As promised, here is a guest blog from MCC intern Nora Martinez-Proctor.
In early April, I set out to learn about the art of kolam and to find an artist or group who could show me what goes into creating these fabulous pieces. Kolam are designs made by dropping lines of colored rice flour on the ground at the thresholds of homes and temples throughout India. In the north, they are called rangoli and they have other names in other regions. They can be geometric and pattern-based or freehand, incorporating various types of iconography. The daily practice of creating kolam is a tradition that has reached across India for hundreds of years with mentions dating back to the Ramayana.
After several unsuccessful leads, I found my way to Tamil Makkal Mandram, Inc. TMM is a social and cultural group dedicated to preserving the arts and traditions of Tamil culture. The president of TMM, Karthekian Ramu, quickly set me up with several members of the group who were able to answer my questions and we had a wonderful afternoon with them in late April, observing their work and talking with them about their designs.
We met at the home of Maggie Holtzberg in Newton on a windy day (although, thank goodness, it didn’t rain!) Maggie and I weren’t sure what to expect, but as soon as Priya, Geetha, Sathya and Sridevi arrived dressed in beautiful, sparkling sari with everything they needed to create their kolam, we knew we were in for a fantastic afternoon! The artists immediately set to work figuring out the best spaces for their designs. Wanting to show us a range of kolam styles, they each planned to each complete one so that we could see examples from the most traditional to the most secular and celebratory. We talked with them as they worked and it was a pleasure to see the way these ephemeral pieces were created at close range.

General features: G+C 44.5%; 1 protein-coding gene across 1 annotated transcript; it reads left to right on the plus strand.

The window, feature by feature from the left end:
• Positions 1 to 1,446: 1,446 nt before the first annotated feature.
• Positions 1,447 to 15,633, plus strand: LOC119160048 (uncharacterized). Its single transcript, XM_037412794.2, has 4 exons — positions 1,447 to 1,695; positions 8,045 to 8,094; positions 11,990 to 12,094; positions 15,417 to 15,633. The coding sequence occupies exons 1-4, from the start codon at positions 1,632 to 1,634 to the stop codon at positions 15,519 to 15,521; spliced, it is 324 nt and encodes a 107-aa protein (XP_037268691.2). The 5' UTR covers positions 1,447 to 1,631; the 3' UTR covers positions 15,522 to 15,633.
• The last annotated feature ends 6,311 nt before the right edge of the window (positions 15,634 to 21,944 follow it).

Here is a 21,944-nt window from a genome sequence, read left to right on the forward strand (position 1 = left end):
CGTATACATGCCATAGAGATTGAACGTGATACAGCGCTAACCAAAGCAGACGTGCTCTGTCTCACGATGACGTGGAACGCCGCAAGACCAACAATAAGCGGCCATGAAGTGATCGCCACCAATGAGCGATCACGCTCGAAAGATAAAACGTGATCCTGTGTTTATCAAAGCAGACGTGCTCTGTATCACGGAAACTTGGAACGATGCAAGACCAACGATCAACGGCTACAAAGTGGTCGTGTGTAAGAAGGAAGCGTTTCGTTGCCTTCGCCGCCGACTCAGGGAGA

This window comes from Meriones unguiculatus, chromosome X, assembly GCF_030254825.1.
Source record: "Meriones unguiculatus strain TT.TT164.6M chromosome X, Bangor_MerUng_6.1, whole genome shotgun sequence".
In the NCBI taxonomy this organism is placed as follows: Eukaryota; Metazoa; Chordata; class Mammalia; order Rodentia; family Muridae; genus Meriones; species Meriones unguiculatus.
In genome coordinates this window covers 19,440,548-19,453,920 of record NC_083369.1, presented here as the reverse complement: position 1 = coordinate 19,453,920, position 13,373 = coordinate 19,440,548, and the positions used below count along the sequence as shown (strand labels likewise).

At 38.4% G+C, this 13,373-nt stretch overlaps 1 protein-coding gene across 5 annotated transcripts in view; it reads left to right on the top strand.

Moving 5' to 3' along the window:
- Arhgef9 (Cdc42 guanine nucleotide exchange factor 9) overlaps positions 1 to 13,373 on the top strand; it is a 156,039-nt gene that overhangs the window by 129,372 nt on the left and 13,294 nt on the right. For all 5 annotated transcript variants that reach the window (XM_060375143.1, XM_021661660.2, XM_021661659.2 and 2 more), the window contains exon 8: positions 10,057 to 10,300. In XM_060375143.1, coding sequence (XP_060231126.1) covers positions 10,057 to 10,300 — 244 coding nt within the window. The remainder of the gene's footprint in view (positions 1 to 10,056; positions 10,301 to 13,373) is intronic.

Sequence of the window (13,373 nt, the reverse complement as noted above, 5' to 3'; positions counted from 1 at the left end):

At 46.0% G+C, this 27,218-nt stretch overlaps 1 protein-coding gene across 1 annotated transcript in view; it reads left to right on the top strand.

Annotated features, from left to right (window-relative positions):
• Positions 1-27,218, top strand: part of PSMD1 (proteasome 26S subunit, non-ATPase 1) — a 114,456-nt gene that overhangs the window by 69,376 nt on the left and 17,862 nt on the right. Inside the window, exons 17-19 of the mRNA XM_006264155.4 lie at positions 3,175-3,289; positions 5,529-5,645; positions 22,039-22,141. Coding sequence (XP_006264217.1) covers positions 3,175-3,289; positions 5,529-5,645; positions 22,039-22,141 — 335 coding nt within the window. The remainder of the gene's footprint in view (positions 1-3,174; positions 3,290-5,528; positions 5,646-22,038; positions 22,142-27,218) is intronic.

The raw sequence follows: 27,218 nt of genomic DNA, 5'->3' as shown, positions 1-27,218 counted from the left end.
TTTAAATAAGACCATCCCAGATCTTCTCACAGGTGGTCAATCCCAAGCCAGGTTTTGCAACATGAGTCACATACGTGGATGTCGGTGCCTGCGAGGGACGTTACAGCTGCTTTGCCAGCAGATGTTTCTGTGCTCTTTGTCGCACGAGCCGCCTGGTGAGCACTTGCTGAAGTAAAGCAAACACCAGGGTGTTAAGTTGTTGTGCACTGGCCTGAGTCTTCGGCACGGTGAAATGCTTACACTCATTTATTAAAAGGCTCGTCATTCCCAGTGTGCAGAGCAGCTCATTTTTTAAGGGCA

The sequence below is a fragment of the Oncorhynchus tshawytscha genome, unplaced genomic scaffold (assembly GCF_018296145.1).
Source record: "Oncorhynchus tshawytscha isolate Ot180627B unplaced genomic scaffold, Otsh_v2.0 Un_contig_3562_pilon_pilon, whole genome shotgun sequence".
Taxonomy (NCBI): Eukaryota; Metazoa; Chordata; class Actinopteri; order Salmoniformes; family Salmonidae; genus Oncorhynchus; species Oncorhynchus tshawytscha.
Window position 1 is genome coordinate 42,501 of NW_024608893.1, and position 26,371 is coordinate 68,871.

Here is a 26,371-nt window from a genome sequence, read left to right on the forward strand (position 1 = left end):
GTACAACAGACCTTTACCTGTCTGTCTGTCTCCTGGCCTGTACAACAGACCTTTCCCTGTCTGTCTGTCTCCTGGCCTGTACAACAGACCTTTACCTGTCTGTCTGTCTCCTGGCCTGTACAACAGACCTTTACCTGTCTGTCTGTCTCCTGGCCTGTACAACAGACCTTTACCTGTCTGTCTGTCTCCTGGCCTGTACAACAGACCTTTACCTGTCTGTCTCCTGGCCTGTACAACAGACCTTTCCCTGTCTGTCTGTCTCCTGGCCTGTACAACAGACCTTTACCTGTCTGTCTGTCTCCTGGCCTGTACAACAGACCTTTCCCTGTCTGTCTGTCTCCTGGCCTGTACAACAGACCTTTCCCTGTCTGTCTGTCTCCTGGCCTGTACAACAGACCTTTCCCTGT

As a violinist (my other day job), I particularly noticed the loose and yet efficient sweep of the women’s arms as they created the long, curved lines of the kolam. The amount of flexibility, relaxation and control needed is similar to what string players look for in their own arms, something that became especially interesting when I found out about the connection between kolam and cymatics. Cymatics is a visual-vibrational phenomenon where geometric patterns are derived from rhythmic motion (think about putting sand on a plate and then tapping the bottom of it and seeing waves appear). Geometric kolam designs are closely linked to cymatics in the idea that their patterns are similar to naturally occurring cymatic patterns, and that these “visual vibrations” are calming to the mind and encourage meditation.
One of the kolam with deep meaning was Geetha’s “Sikku” kolam. Sikku, meaning “knotted” is a traditional “everyday” kolam done without any color and made of a pattern of white lines curling around each other.
One of the most interesting things to learn here was that although the organized designs look impossibly complicated to create freehand, they are actually laid on a grid of rice flour dots which are then disguised or incorporated into the design as the artist follows the dots like a map. In India, Geetha explained to me, mothers teach the technique to their daughters starting with these counted dot patterns, which easily can reach over fifty dots per line and can then involve adding and subtracting from other lines to create the shape of the grid. I realized that all over South Asia, mothers are teaching their daughters math at a very young age through this technique. Pretty fantastic!